According to the Center for Disease Control and Prevention, approximately 49% of pregnancies are unplanned, half of them involving women in their 20s and 30s. Jezebel blogger Tracy Moore was one of these women who was unexpectedly pregnant and without any clue as to what she should be doing.
At 33, Tracy was thrown for a loop when she found she had to give up cigarettes and deli meat in order to ensure the health of her bundle of joy, her bun in the oven. Having found no honest account of what it was like to face an unplanned pregnancy, Tracy decided to pen her own experiences about diving headfirst into motherhood in a collection of humorous essays called, Oops! How to Rock the Mother of All Surprises: A Positive Guide to Your Unexpected Pregnancy.
We asked the writer some questions about her unexpected pregnancy and new book, which she was kind enough to answer.
JBF: When a Pregnancy is unplanned, do you think a woman is more likely to view it negatively?
Tracy: Certainly. If you’re not expecting a pregnancy, it seems more likely that you could be blindsided by the experience in ways that are more emotional all around. However, I’ve read enough about women who plan pregnancies and are delighted by the positive test, only to experience a tumultuous nine months due to hormones or unexpected emotions, to know that, if anything, pregnancy is a highly individual (and unpredictable) experience, regardless of how much planning goes into it.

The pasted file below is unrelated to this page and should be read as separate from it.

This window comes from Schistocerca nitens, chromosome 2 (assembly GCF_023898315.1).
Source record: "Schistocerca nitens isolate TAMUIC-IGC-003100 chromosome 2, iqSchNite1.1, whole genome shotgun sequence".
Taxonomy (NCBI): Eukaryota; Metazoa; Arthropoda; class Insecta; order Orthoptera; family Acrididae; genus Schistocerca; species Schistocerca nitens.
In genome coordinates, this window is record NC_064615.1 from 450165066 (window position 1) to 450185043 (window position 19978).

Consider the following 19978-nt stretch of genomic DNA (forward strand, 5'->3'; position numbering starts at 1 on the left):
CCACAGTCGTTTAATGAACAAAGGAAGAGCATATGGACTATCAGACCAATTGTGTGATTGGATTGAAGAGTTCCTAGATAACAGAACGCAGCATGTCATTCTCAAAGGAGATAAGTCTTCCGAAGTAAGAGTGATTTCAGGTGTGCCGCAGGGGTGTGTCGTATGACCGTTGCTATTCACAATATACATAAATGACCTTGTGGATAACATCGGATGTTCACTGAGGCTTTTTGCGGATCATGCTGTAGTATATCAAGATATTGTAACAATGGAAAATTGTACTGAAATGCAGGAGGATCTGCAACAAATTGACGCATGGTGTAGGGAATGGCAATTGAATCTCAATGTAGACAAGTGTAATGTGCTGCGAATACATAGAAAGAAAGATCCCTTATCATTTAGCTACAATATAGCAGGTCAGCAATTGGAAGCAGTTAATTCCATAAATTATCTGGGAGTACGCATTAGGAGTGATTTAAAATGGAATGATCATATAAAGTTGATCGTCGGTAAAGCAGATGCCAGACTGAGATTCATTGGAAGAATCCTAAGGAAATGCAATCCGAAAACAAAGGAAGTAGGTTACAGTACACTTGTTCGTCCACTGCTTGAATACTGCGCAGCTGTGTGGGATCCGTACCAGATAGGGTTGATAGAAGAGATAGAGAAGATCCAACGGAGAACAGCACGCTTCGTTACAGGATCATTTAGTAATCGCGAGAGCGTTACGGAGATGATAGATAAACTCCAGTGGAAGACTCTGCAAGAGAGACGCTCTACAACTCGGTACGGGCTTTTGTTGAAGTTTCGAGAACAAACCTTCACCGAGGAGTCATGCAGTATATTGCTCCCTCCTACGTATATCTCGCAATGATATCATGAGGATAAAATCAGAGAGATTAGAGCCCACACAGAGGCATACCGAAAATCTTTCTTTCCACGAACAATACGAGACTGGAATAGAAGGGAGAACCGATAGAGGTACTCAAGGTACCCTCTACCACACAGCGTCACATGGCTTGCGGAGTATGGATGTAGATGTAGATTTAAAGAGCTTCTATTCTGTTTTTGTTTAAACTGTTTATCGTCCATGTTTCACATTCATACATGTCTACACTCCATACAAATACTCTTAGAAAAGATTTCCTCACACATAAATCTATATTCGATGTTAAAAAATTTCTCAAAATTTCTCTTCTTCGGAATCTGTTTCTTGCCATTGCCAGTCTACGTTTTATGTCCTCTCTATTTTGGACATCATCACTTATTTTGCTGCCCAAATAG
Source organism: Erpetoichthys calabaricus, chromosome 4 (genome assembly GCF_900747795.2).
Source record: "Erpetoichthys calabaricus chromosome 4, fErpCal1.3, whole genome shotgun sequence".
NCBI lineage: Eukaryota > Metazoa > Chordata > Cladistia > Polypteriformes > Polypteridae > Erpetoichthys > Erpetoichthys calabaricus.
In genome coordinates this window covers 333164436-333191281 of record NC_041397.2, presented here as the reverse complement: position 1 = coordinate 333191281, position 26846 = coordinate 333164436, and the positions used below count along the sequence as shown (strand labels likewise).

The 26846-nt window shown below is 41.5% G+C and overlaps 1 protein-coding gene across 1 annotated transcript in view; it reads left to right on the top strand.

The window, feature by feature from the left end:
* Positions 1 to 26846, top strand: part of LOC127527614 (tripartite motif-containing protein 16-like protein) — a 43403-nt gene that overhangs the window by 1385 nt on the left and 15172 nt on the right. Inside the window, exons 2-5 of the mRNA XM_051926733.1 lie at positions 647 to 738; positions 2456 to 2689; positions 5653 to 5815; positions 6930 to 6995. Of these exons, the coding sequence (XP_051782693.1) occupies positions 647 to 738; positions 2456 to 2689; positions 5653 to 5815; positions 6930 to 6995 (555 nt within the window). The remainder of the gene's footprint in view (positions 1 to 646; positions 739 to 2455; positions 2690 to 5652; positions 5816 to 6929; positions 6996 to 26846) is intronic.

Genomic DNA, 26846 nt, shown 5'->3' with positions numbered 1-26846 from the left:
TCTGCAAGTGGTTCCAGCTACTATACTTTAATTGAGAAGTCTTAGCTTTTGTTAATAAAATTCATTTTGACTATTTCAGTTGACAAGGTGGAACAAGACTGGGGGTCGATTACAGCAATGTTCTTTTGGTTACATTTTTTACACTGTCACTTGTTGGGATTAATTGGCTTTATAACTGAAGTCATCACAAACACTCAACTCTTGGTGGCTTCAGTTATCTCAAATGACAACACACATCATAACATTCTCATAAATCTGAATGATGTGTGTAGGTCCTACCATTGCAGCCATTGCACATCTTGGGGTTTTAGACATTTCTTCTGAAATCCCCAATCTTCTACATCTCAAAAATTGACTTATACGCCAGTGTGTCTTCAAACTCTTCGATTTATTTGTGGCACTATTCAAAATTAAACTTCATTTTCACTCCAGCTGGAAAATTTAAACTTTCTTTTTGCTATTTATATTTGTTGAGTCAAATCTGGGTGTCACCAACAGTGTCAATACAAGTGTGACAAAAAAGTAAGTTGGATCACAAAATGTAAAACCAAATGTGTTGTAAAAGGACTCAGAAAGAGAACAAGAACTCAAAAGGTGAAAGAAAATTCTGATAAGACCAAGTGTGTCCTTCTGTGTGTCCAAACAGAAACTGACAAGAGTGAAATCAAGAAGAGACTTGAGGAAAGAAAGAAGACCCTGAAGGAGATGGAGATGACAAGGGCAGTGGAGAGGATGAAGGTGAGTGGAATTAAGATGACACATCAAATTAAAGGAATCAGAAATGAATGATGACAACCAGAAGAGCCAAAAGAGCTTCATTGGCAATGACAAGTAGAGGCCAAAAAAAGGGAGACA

JBF: Do you think any woman feels pregnancy is the best time of her life?
Tracy: I think some women really do love being pregnant, and those women are probably aliens. No really, there is a kind of serene self-containment that can come with the experience, and women who have lots of babies often remark that they really enjoy the pampering and physical experience of growing a child. Unfortunately, that becomes the prevailing image. Sometimes, you see the miserable pregnant woman, but it’s typically more physical depictions of gas or hormones. Rarely do you see a combination of the two: Being happy and excited but blindsided and scared, and I felt all those things all the time. And I know a lot of women do.
JBF: Why did you decide to write this book?